Guest Post from Veronica Mason
Working from home has many benefits: no commute, working on your own time, feeling accomplished, being able to raise a family without as much time away, etc. These reasons all apply to online education as well. For example, you can complete assignments when it is convenient for you and skip the drive to a college campus. So whatever your reason for working from home, you should also consider earning a degree from home.
Even with the benefits of taking online classes, balancing an online education with work and a personal life can be a challenge. Here are some tips of how to handle all of those tasks in addition to going back to school online.
Benefits to Online Education
Let’s begin with why you would want to get a degree from an online college or university when you are already working. Statistics show that, on average, college graduates with a bachelor’s degree will make $25,000 a year more than high school graduates. The numbers go up for masters and doctorate degrees. Many employers will even increase your salary if you obtain a higher degree.
Having a degree also increases the amount of jobs you can do from home. A degree in accounting or finance can give you the option of bookkeeping for a company. Website design is becoming more popular as a career, and many schools offer courses in graphic design and web design.
The most important reason to take classes online is for your own satisfaction. As online education becomes more popular—even top universities like Harvard and Cornell offer courses online—there will be more options available, which means that your chances of finding a subject that’s interesting to you are pretty good. The classes won’t be a hassle to complete if you enjoy them!
How to Get through School While Working
1. Find ways to save money.
While online colleges and universities can save you money through digital textbooks and the lack of a commute, the tuition is not always cheaper. There are grants and scholarships available for working adults who are returning to school, especially mothers. You just have to be willing to search for them. You can also receive tax breaks that will keep the cost of school from cutting too much into your income.
If you would rather take a few classes instead of obtaining a degree, several universities offer free courses in everything from American poetry to nutrition. Resources like Coursera.org have compiled classes available from 33 universities to choose from. There are also a lot of resources where you can find computer science courses, which could be extremely helpful if you’re working virtually from home.
2. Transfer credits that you already have.
If you have an unfinished degree, make sure to contact your past college or university and have the credits transferred. You’ll save both money and time.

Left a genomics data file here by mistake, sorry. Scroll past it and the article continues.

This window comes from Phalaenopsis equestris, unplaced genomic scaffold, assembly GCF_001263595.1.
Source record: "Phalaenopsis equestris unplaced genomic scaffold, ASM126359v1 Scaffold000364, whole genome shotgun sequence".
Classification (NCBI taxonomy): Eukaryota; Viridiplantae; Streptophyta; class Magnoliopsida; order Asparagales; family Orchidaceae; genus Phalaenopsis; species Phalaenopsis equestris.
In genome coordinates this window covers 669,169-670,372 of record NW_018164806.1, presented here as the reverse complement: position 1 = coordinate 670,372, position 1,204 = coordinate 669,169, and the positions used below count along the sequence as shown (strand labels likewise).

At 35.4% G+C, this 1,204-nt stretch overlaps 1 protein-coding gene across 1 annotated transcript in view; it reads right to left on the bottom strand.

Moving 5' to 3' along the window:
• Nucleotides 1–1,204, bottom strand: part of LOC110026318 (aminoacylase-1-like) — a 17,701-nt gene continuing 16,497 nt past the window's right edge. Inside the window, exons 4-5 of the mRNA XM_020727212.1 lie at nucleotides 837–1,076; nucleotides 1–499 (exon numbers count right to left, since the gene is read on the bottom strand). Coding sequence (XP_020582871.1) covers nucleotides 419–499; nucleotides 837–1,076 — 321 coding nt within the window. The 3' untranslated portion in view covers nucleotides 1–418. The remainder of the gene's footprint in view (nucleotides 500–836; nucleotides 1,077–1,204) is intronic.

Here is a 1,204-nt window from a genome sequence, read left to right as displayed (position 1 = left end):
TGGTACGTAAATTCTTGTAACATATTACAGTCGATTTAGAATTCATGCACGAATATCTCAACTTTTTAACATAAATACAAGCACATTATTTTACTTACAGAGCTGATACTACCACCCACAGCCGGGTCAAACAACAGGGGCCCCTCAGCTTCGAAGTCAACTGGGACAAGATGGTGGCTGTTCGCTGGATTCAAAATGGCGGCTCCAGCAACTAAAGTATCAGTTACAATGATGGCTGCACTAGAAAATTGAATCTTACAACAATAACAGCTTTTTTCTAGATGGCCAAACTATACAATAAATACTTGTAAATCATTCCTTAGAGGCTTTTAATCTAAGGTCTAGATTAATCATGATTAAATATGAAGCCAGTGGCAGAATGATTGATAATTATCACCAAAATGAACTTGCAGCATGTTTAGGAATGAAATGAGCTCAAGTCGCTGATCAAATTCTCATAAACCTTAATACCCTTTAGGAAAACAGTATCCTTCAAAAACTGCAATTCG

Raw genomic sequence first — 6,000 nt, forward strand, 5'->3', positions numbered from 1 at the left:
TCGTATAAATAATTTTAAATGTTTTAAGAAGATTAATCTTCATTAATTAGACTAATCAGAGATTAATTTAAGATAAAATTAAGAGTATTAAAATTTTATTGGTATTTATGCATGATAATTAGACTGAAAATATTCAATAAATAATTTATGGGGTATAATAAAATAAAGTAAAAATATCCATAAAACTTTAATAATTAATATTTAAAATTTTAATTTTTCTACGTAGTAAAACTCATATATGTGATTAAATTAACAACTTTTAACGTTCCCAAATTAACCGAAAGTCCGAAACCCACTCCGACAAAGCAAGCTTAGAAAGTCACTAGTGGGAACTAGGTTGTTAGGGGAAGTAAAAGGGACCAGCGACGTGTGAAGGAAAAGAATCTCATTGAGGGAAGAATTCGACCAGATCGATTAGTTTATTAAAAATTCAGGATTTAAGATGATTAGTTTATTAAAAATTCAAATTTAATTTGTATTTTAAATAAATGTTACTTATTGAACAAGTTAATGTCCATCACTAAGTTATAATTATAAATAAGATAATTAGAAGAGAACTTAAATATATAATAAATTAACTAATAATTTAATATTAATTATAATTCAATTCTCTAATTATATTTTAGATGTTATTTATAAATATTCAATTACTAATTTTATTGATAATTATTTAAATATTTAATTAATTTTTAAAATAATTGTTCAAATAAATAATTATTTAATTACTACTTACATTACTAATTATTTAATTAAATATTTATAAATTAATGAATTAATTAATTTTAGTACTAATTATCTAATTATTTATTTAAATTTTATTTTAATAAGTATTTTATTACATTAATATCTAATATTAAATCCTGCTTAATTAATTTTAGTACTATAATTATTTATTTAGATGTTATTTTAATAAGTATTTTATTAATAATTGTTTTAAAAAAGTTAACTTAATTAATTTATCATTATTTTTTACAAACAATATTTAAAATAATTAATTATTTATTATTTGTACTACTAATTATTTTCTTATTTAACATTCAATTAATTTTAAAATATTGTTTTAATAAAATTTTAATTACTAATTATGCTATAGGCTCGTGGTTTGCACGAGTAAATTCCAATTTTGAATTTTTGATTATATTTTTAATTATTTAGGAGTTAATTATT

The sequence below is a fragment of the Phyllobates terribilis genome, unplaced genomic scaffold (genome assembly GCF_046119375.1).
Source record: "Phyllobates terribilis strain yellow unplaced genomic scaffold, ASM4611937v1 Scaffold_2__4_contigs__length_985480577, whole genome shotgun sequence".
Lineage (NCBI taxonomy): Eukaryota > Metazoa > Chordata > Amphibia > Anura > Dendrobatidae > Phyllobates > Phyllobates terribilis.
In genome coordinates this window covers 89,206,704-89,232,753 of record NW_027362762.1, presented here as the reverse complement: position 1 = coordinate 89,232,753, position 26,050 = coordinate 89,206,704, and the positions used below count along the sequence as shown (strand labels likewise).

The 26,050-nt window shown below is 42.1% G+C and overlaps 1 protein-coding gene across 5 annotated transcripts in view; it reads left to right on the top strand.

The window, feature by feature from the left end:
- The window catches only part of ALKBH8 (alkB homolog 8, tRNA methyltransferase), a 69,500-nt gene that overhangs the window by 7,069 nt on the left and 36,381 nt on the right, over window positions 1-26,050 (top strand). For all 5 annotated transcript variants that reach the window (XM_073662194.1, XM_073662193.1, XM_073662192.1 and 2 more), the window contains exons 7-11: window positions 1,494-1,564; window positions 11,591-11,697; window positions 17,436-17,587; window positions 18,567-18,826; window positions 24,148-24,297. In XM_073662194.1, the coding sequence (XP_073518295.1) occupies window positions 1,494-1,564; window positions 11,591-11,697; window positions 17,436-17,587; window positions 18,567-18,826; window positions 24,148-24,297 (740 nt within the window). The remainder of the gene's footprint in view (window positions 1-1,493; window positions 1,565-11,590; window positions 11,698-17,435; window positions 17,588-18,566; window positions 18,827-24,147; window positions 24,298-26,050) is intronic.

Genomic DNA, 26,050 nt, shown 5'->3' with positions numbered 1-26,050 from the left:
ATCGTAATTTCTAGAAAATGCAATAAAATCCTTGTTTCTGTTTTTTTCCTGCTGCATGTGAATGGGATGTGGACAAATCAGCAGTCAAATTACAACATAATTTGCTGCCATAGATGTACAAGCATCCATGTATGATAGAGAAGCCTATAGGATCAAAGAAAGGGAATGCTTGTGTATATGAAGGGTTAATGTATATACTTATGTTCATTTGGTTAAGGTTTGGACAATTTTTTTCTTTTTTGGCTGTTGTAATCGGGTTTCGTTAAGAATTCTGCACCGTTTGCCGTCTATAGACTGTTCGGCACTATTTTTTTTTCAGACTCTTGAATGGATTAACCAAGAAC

3. Talk to counselors and advisers.
Though not located on an actual campus, online schools offer a great support system. They generally have advisers for every step of your education, including admission, financial services, and degree planning. Take advantage of that resource. If you explain what your goals are and what your schedule is like, the counselors and advisers can help you form the best plan for completing your education.
4. Study when you have the time, but still keep a schedule.
One of the biggest challenges of working and studying from home is finding ways to manage your time so that you can do both. Online classes are flexible because you can “attend” lectures and complete assignments when it’s most convenient for you. However, it can be easy to say that you are feeling too tired to finish your studies at the end of the day. Schedule your time so that you know which hours of the day you will work and which hours you will complete your coursework. Once you’ve decided on your plan, commit to it.
5. Make your education directly beneficial to you.
As stated before, there are many good reasons to get an online education. Find your motivation, and let that be your guide when deciding which courses to take and which degree to obtain. Whether you want to develop a hobby or improve your work skills, keeping your end goal in mind will motivate you to finish.
Veronica Mason has worked as an academic adviser since graduating from Washington University in St. Louis with a degree in education. She enjoys learning about innovations in education, particularly online education.
Leslie Truex is an ideaphoric writer, speaker, entrepreneur, social worker and mom trying to do it all from the comfort of her home. Since 1998, she's been helping others create careers they love by providing work-at-home information and resources through Work-At-Home Success.
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